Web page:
The Need for Atonement (Digging into Dort, Point 2, Part 2)


Why was Jesus’s death a part of God’s plan to bring salvation to sinful humans who had rebelled and rejected God’s Word? The Second Main Point of the Canons of Dort addresses this question in its opening articles. It begins by noting that alongside of God’s mercy is His justice and explaining what justice means and requires: “God is not only supremely merciful, but also supremely just. This justice requires (as God has revealed in the Word) that the sins we have committed against his infinite majesty be punished with both temporal and eternal punishments, of soul as well as body.” (2.1)

These opening words thus highlight the fundamental problem that humans face, which is that God is just and the sins we have committed against Him deserve punishment. Because He is an infinite God, the standard for punishment is high. Just as the punishment differs between stealing from a person versus stealing from government, so the punishment for rejecting an infinite God is higher than the punishment would be for rejecting or hurting some mortal.  Therefore, we await punishment both now and later, in both body and soul. As the Canons continue, “We cannot escape these punishments unless satisfaction is given to God’s justice.” (2.1). The first part of the first sentence of the next article clarifies that this satisfaction is not something we can achieve or accomplish in our own efforts, as it states “we ourselves cannot give this satisfaction or deliver ourselves from God’s wrath…” (2.2). We stand under God’s wrath, but God makes a way, as “God in boundless mercy has given us as a guarantee his only begotten Son, who was made to be sin and a curse for us, in our place, on the cross, in order that he might give satisfaction for us” (2.2). The purpose of Jesus Christ’s death on the cross was to give satisfaction to God, to bear the wrath of God that we deserve. This means that his death was not just a sign or symbol of God’s love or a wake-up call to us to live better, but rather that he came as a substitute to take our place.

Why Christ Can Be the Solution

But how can he stand as a sufficient substitute for us? Article 4 of this Main Point addresses this question. “This death is of such great value and worth for the reason that the person who suffered it is—as was necessary to be our Savior—not only a true and perfectly holy human, but also the only begotten Son of God, of the same eternal and infinite essence with the Father and the Holy Spirit. Another reason is that this death was accompanied by the experience of God’s wrath and curse, which we by our sins had fully deserved” (2.4). There are two elements of this discussion. First, it notes that Jesus is both human and God, so that he is like us in his humanity but also different in that he is the only human to live perfectly and was also God Himself in the flesh. Secondly, it notes that Jesus’s death was one in which he experienced God’s wrath and curse – one sees this in the idea that God turns His back on Jesus and Jesus is separated from God. The Heidelberg Catechism also highlights the fact that Jesus did not die at the hands of an angry mob (though they called for his death), but that he was executed by the government as a criminal – thus he receives punishment as a criminal, which is what we should have faced (see Heidelberg Catechism Q and A 38).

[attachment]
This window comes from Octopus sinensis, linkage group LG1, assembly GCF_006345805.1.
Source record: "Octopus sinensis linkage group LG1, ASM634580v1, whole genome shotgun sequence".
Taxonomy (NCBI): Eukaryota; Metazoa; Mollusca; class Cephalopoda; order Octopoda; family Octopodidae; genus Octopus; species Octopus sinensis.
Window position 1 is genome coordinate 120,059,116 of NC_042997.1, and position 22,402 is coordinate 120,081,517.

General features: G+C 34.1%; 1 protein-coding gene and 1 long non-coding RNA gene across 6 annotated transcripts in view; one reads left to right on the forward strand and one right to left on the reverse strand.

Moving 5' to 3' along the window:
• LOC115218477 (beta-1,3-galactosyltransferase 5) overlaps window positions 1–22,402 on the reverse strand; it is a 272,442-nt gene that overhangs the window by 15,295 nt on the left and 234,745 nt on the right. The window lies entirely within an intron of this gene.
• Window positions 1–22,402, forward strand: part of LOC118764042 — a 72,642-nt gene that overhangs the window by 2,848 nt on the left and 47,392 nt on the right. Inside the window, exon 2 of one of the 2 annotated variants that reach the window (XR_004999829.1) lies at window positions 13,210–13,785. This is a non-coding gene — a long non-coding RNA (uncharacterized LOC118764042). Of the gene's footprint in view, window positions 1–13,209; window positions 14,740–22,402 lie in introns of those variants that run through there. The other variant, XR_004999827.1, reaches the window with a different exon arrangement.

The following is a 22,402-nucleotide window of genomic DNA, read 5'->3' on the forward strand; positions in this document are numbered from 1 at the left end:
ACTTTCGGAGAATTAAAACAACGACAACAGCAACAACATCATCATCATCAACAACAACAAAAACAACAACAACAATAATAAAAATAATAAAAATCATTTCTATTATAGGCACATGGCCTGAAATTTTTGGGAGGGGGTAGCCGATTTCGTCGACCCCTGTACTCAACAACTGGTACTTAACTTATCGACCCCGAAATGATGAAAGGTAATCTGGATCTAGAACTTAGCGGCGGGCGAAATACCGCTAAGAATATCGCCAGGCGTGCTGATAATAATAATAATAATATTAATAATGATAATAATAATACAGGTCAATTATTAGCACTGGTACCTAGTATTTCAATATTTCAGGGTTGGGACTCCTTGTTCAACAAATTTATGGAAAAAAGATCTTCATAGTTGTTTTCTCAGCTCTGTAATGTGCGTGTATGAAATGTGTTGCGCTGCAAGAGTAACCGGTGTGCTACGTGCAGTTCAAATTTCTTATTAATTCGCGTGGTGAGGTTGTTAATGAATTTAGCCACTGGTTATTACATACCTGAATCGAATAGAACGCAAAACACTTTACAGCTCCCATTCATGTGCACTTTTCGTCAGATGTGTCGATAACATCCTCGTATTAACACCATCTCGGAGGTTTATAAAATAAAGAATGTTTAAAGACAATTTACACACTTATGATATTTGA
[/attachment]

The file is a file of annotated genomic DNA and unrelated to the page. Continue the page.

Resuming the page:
We need to satisfy God’s wrath and pay the penalty for our sins, but we cannot do it. The only way that atonement can be made is through Jesus, and this is why he died. He died to save sinners, to take their punishment and thus secure their salvation. The Canons note that his death has infinite worth and would be sufficient to save every single sinner (thus his atonement is not “limited”): “This death of God’s Son is the only and entirely complete sacrifice and satisfaction for sins; it is of infinite value and worth, more than sufficient to atone for the sins of the whole world” (2.3). It is sufficient for all, but yet not all are saved, as not all believe; it is sufficient for all, but efficient for those whom God saves. To borrow a phrase from Michael’s Horton’s Putting Amazing Back into Grace that keeps the rhyming going, “Christ’s death is sufficient for all and efficient for the elect but is in no way deficient in what it does.”

Questions Still To Think About

Does this mean that we should seek to determine whom Jesus came to save and only preach the gospel to them? Or does it mean that God prevents some people from believing and that He is the cause of their punishment? While the First Main Point of the Canons of Dort dealt with that question in part, the next few articles in this Second Main Point also deal with it, which we will look at in the next post. In the meantime, it seems wise to reflect on the wonderful truth that when we were powerless, when there seemed to be no way for us to be saved, God, in His mercy, sent His Son to take our place. We see His limitless love and limitless power, as well as His great wisdom and purpose in doing what needed to be done to bring people back into relationship with Himself. Let debates about details concerning the atonement never take away our awe at this wonderful truth.

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